The Government undertook a number of interventions in the financial sector in response to the financial crisis and subsequent recession of the late 2000s. This box provided an update of the estimated net effect of them on the public finances as of November 2011.
In past reports, we have certified the Treasury’s approach for calculating the overall direct net cost or benefit to the taxpayer of the interventions to stabilise the financial sector. This is highly uncertain and will depend in large part on the eventual sale price for the Government’s shareholdings in RBS and LBG, which it is not possible to predict with any confidence.
The Treasury’s approach therefore uses market prices to value these shares. On the basis of the latest volume weighted average market prices this implies a loss of £30.6 billion on these investments. With RBS shares falling by around 19p per share (45 per cent) since Budget and LBG shares also falling by around 31p per share (51 per cent), this is significantly larger than the implied £1.6 billion loss reported in the March EFO.
The Treasury then uses the Asset Protection Agency’s central projection of a net benefit to the taxpayer from the Asset Protection Scheme of £5 billion, including fee income. The aggregate costs of all other interventions are not expected to be material once fees, income and recoveries are taken into account. Overall, this implies an estimated eventual loss to the taxpayer of £25.6 billion, contrasting to the estimate at the time of the March EFO of a £3.4 billion gain.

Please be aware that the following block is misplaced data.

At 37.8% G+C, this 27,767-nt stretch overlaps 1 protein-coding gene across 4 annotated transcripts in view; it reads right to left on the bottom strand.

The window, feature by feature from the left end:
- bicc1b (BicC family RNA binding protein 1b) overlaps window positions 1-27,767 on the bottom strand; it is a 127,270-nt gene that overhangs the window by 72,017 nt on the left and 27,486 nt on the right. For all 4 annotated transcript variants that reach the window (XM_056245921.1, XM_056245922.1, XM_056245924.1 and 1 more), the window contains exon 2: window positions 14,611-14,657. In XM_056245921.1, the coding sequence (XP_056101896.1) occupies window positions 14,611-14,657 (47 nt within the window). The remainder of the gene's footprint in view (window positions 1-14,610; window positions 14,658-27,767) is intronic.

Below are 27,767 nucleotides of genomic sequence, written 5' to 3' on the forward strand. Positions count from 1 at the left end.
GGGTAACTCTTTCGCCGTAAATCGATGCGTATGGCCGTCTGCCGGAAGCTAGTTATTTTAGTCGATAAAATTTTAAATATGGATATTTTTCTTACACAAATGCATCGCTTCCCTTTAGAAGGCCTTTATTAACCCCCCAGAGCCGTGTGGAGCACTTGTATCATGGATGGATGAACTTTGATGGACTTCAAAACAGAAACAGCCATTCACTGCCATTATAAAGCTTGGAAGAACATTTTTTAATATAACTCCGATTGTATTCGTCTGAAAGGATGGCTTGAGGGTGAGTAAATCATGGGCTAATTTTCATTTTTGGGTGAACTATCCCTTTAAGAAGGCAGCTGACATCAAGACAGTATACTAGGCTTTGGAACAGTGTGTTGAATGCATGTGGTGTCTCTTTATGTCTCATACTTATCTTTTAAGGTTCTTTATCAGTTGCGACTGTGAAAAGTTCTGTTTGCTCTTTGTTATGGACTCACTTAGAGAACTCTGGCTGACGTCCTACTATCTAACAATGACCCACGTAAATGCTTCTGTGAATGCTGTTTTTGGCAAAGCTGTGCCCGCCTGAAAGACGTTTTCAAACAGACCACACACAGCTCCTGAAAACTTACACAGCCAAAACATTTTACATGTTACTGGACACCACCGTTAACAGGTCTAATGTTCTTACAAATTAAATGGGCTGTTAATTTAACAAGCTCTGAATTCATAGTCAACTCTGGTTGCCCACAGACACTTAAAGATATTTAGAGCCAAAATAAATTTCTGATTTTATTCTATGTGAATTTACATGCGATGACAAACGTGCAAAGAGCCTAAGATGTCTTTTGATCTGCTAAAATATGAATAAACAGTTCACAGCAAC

This provides an estimate of the direct cost of interventions. In the past the Treasury has not provided an estimate of the additional costs of financing the funds raised to support the interventions. We have now asked the Treasury to produce this estimate, in line with the recommendation of the Public Accounts Committee. It is not possible to provide a precise estimate of these costs, as no gilt auction proceeds were directly hypothecated to cover these activities. However, by capturing all of the relevant flows and making a number of reasonable assumptions, the Treasury estimates that these have amounted to £12.8 billion to date, spanning a 39 month period.
These figures do not however represent the potential impact on our fiscal forecast. That is because some of the costs and benefits have already been recognised, including all of the financing costs and some offsetting income. We also include additional fees and interest income in our forecasts, where these are quantifiable with a reasonable degree of accuracy. Any sale of shares in RBS or Lloyds would have an impact on public sector net debt. In addition, we have recognised proceeds from the sale announced on 17 November of Northern Rock plc, although the total benefit or loss of that particular intervention will not be clear for a number of years, as the Government will retain and run down Northern Rock Asset Management.